Friday, December 27, 2013

New Year's Eve at the Virginia (part one)

Let me share with you this terrific piano piece I'm playing at the Virginia on New Year's Eve. It's called "Grand Sonata in Rag" by William Albright. Technically, it is a classical piano sonata. I say technically, because--well, here is how it beings:


That's not how Beethoven would begin a piano sonata, for sure. Sounds more like a saloon than a salon. And then, after a slight pause for suspense, out breaks:


Again, not the best behaved sonata in the world. And that is at the root of it. This is a wild, exuberant excursion into the music of ragtime, something that respectable people and religious societies of a hundred years ago thought was the music of sin and/or having too good a time. Music and social movements go together, and there are always people on the bottom rungs of the ladder that the others look down upon as inferiors. And they have their music. At one time, this was it.

But there is more going on here. The first movement is called "Scott Joplin's Victory" and thereby hangs a tale.

Scott Joplin was a man who valued art, and dignity. He wanted his music to stand for both. In an era when ragtime, and the African Americans who played it, were looked on as refuse, he wanted to show the world that his music was worthy of honor, and a good listen. One of the ways he went about that was to ask that his music be played slowly. Most of his published rags contain little boxes that warn the pianist against playing the music too fast because "it is NEVER right to play ragtime fast."

See a problem with the raucous opening of our sonata? But don't worry, Mr. Joplin will have his turn.

You see, a sonata is a bit like an argument. First one side gets a chance to speak, then the other. Eventually there is a chance for them both to develop their arguments, or talk at once, which is often the case both with the Sunday morning shows and the sonata, and then finally the dust clears and the two sides are heard presenting their arguments for the last time.

Joplin will get to speak, but first we have to establish the other guys. Those other guys weren't just critics, they were pianists. Ragtimers themselves. They like their ragtime with a little more kick. And fast. You really can't get a bunch of pianists together in a room and not expect some of them to try to play as fast and as loud as they can just to show off. Joplin be darned.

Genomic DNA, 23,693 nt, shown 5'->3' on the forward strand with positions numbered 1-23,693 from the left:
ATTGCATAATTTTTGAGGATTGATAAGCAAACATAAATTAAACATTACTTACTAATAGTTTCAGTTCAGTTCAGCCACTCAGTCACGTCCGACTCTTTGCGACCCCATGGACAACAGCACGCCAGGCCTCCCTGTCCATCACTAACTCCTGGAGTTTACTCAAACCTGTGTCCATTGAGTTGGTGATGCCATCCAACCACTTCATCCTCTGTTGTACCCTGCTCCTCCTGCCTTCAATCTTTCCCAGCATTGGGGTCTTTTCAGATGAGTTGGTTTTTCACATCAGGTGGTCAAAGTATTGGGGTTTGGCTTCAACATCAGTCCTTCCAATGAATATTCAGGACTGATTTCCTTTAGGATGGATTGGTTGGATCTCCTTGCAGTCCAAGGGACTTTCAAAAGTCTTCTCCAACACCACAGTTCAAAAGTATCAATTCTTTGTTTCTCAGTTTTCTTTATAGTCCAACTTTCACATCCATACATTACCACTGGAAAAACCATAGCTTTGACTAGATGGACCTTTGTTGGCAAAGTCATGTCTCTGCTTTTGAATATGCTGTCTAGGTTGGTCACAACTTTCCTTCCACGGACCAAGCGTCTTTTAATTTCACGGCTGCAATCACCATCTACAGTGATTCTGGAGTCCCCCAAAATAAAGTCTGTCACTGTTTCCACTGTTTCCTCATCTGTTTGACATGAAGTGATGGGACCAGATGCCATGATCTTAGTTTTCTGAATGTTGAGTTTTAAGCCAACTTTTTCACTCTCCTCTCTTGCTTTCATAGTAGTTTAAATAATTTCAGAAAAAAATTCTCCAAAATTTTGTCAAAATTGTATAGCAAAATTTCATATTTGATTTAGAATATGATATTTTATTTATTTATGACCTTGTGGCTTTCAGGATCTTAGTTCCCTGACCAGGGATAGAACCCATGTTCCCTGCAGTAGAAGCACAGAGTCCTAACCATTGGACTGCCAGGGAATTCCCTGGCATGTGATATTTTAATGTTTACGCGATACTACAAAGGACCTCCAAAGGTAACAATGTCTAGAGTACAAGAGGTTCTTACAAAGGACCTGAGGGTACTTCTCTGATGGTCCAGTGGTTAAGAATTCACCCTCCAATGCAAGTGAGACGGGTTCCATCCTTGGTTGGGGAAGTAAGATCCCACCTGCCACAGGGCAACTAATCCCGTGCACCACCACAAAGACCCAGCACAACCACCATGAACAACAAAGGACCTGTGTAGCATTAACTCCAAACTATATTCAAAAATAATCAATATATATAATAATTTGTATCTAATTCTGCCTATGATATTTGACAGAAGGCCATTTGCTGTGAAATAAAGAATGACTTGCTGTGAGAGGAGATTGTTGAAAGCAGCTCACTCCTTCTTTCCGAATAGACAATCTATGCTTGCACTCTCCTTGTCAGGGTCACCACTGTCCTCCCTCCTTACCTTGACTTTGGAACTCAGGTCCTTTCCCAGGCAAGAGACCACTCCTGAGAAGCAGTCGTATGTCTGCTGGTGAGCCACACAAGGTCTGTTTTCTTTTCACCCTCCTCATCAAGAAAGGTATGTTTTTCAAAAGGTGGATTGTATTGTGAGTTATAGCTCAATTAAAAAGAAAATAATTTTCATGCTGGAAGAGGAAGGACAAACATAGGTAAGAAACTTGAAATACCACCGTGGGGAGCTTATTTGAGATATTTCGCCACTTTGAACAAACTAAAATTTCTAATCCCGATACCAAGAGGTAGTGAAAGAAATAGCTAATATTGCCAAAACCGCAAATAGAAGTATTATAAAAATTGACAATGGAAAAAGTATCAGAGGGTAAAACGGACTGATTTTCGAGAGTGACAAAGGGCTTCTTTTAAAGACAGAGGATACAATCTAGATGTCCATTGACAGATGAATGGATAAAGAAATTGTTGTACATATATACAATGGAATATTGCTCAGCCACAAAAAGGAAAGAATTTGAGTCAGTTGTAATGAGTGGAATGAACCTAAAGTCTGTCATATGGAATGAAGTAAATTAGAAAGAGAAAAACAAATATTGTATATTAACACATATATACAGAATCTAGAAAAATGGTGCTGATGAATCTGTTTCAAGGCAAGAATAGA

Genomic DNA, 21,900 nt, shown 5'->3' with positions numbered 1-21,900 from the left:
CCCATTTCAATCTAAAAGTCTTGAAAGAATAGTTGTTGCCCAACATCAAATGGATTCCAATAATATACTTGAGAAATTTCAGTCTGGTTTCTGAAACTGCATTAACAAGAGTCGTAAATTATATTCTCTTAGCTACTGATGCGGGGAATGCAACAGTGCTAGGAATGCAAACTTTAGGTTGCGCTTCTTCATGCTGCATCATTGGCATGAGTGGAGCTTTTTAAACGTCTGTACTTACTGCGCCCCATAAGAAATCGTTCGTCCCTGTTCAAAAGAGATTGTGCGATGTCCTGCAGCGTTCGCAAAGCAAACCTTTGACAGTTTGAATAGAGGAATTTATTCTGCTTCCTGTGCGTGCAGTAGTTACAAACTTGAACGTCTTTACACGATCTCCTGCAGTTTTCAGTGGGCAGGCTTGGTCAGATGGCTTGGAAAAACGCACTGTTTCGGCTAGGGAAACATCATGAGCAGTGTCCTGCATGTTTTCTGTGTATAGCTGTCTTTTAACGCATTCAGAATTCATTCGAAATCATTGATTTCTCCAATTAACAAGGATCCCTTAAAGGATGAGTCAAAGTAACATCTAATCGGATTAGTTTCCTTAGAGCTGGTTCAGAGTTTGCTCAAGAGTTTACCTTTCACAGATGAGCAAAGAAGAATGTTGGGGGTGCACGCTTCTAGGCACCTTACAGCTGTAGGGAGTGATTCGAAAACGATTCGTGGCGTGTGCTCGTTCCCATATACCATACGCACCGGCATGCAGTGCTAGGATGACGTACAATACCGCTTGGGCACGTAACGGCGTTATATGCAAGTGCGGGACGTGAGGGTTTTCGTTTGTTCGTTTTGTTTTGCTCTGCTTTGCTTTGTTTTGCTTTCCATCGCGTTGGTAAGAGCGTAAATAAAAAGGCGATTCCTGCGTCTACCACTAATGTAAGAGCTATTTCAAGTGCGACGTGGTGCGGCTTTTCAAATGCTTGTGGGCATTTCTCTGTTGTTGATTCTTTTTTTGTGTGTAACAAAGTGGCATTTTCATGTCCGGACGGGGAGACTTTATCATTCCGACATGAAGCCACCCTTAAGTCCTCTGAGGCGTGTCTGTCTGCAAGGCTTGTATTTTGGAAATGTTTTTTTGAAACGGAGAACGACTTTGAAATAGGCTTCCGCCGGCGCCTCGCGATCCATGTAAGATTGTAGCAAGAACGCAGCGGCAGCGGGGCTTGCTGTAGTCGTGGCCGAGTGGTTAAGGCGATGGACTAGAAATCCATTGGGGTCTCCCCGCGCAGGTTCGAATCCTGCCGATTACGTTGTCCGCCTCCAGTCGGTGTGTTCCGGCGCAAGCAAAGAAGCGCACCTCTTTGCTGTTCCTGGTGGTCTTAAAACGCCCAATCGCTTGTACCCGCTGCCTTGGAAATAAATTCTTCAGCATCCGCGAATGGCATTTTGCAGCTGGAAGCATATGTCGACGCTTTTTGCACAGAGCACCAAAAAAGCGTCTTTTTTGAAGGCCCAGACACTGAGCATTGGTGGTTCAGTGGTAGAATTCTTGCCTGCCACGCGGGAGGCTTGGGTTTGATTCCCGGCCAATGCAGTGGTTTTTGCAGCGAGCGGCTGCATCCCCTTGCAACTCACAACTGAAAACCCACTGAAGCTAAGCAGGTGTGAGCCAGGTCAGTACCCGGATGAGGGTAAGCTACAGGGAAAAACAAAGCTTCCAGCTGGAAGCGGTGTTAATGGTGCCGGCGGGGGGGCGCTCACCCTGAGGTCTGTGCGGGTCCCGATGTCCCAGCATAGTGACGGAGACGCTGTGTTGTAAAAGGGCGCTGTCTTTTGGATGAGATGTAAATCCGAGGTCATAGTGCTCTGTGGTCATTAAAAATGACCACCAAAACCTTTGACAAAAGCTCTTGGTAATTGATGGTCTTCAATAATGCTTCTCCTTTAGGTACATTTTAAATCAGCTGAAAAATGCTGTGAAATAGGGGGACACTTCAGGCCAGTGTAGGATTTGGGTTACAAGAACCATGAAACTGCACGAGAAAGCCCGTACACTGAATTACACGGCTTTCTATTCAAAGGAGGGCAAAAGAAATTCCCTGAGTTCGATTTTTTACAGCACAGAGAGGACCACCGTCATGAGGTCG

So this first part of our narrative is going to be fast and wildly exciting. After a short first section, the parts just tumble out, one after another. You heard just a bit of the second section as the last example faded out. I'll leave the rest of that to your imagination.

Then in comes a third idea, which reminds me of a bit from The Nutcracker. Those jarring chords are just the way the composer wrote them!


Then a chance to lose our balance by way of an odd time signature or two:


At this point, the phrases are just tripping over each other to get out, sprawling headlong into the ragtime rush, and it will take a bit of good old oompah-oompah in the bass just to restore order:


You'll notice that even here there is a bit of the bizarre. Those upper crunchy chords that jump out at you are just as the composer wrote them. Mr. Albright sticks those bone rattling harmonic jolts everywhere. He explained once to us that one of the things that drives his music is humor, and there seems to be plenty of it in supply here, making this at times a loving send-up of the genre. And with the headlong rushing tempo and measures with various beats lopped off the ends, the whole thing is getting a bit out of control. So Mr. Albright tries to calm things down the way a classical composer would calm things down, namely, with a little symmetry. It is time to return to the beginning, which is something a ragtime composer wouldn't do, but Beethoven would. Notice the end of that example I just played for you. Here it is again: